How to dress up like a woman from the 1940s

Written by nicholas smith
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How to dress up like a woman from the 1940s
Berets were popular fashion accessories in the 1940s. (beauty girl portrait in outer clothing beret image by Anatoly Tiplyashin from

The 1940s were a challenging period for the United States, as the nation reeled from the effects of its involvement in the second World War. As challenging a period as it was for the country, bright spots existed. For example, women were able to develop a distinct fashion sense that many look back on with nostalgia today. Women's fashion developed into clothing featuring padded shoulders, narrow hips and various styled hats. Those looking to replicate this fashion from the 1940s can do so by collecting or buying clothing in styles common to that era.

Skill level:


  1. 1

    Add a sculptural or architectural hat, such as a beret, to your collection. These hats were common in the 1940s, and were accessorised by flowers, feathers and fur. You can even include hats with rolled brims, beading, sequins. Feel free to match the hat with a tailored blazer, skinny jeans, a miniskirt and high heels.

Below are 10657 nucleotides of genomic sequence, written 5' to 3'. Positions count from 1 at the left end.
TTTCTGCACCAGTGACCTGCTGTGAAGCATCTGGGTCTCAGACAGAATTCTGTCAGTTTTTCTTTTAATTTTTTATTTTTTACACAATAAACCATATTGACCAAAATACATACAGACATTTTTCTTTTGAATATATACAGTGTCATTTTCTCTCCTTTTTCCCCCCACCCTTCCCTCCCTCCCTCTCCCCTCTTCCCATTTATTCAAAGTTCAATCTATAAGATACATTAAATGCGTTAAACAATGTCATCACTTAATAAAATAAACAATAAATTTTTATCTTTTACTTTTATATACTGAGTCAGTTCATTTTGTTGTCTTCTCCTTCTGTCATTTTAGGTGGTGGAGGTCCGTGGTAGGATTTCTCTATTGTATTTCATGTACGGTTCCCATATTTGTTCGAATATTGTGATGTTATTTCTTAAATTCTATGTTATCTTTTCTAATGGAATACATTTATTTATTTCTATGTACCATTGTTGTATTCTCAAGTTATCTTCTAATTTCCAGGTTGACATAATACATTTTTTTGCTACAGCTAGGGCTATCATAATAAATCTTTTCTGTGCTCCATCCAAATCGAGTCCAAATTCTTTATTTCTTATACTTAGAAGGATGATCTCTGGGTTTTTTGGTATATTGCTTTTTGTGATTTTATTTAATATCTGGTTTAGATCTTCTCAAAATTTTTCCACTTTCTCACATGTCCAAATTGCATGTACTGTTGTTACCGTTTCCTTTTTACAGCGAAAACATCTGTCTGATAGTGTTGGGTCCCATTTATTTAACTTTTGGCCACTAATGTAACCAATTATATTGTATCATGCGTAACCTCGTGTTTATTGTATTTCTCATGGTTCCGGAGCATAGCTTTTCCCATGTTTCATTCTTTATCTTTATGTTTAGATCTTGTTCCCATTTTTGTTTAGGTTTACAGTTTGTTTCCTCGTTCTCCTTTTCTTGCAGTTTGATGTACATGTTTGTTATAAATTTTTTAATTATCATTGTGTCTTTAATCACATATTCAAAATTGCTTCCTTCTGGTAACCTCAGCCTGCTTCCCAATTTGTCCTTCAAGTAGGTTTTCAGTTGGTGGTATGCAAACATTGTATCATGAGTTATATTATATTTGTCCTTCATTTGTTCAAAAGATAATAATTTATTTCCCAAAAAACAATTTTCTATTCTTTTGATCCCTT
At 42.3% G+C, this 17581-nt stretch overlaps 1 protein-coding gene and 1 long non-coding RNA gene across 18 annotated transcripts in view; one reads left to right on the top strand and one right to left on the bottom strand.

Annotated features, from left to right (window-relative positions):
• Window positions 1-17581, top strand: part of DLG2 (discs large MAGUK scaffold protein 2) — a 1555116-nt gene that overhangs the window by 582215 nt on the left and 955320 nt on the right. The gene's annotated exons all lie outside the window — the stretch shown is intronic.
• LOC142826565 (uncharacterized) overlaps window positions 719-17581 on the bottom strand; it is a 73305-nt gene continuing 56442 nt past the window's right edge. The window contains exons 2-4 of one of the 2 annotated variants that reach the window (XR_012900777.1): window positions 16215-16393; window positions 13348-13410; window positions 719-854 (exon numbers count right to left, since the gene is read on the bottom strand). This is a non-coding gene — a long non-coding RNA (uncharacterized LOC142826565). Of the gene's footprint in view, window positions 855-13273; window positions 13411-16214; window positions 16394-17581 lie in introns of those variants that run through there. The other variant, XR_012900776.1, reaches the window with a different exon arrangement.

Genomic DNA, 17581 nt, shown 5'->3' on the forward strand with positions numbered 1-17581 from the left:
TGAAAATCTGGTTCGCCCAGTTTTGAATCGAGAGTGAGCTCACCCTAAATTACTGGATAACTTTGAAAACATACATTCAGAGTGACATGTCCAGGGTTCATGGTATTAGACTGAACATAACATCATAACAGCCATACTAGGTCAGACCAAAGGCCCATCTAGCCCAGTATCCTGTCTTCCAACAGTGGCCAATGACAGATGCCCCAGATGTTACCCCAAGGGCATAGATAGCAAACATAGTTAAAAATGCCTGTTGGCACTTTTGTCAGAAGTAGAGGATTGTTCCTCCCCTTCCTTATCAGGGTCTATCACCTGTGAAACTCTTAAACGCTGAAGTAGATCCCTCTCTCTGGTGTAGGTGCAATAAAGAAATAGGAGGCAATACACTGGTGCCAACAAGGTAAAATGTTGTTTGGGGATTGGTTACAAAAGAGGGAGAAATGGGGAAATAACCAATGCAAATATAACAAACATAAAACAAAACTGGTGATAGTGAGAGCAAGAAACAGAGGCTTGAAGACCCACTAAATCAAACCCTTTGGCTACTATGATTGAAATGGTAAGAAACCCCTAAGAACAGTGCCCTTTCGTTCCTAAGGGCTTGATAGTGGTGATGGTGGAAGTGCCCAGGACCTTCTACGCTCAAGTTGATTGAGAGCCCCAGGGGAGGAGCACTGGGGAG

2. 2

    Wear a pencil skirt and jacket combination, a style common to 1940s women's fashion. You can accessorise this look by adding leather or suede gloves, stockings, matching scarves, patent Mary Janes or 'moc croc' bags. Alternatively, wear a wrap dress, featuring diagonal lines that create flattering v necklines. You can add a thick or thin belt to the dress.

  3. 3

    Wear high-waisted trousers, also popular in the 1940s. These trousers work for those with different shapes and sizes. You can get high-waisted trousers in several different materials and styles, including tweed and heavy wools. Pair the trousers with a lighter fabric, such as a silk blouse. This look offers you a sultry, sophisticated look.

  4. 4

    Pair your outfits with wood-soled wedges, a staple in the 1940s. Also, round-toed pumps were popular in the decade. Remember that during the World War, leather was restricted to military use, requiring shoe designers to get clever with materials used to design shoes. Fancy trims or embellishments on shoes were kept to a minimum.

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